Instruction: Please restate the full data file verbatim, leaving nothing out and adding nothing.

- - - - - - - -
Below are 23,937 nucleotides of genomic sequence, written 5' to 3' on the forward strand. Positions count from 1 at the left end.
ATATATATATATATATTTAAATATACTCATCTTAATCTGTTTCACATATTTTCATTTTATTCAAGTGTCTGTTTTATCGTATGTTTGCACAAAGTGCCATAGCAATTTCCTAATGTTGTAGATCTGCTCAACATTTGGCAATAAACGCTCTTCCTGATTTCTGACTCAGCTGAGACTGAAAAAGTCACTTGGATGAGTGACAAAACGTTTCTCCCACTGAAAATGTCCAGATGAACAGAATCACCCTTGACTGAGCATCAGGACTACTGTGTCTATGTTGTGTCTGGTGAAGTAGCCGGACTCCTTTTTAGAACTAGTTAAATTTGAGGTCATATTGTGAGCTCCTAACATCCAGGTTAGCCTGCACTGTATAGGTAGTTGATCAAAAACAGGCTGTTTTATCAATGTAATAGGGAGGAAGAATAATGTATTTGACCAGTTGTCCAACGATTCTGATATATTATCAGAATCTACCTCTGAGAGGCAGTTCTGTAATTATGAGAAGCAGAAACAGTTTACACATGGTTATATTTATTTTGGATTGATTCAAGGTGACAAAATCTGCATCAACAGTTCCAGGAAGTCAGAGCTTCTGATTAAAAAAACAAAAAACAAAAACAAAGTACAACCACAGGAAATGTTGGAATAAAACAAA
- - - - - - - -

Below are 23,937 nucleotides of genomic sequence, written 5' to 3' on the forward strand. Positions count from 1 at the left end.
ATATATATATATATATTTAAATATACTCATCTTAATCTGTTTCACATATTTTCATTTTATTCAAGTGTCTGTTTTATCGTATGTTTGCACAAAGTGCCATAGCAATTTCCTAATGTTGTAGATCTGCTCAACATTTGGCAATAAACGCTCTTCCTGATTTCTGACTCAGCTGAGACTGAAAAAGTCACTTGGATGAGTGACAAAACGTTTCTCCCACTGAAAATGTCCAGATGAACAGAATCACCCTTGACTGAGCATCAGGACTACTGTGTCTATGTTGTGTCTGGTGAAGTAGCCGGACTCCTTTTTAGAACTAGTTAAATTTGAGGTCATATTGTGAGCTCCTAACATCCAGGTTAGCCTGCACTGTATAGGTAGTTGATCAAAAACAGGCTGTTTTATCAATGTAATAGGGAGGAAGAATAATGTATTTGACCAGTTGTCCAACGATTCTGATATATTATCAGAATCTACCTCTGAGAGGCAGTTCTGTAATTATGAGAAGCAGAAACAGTTTACACATGGTTATATTTATTTTGGATTGATTCAAGGTGACAAAATCTGCATCAACAGTTCCAGGAAGTCAGAGCTTCTGATTAAAAAAACAAAAAACAAAAACAAAGTACAACCACAGGAAATGTTGGAATAAAACAAA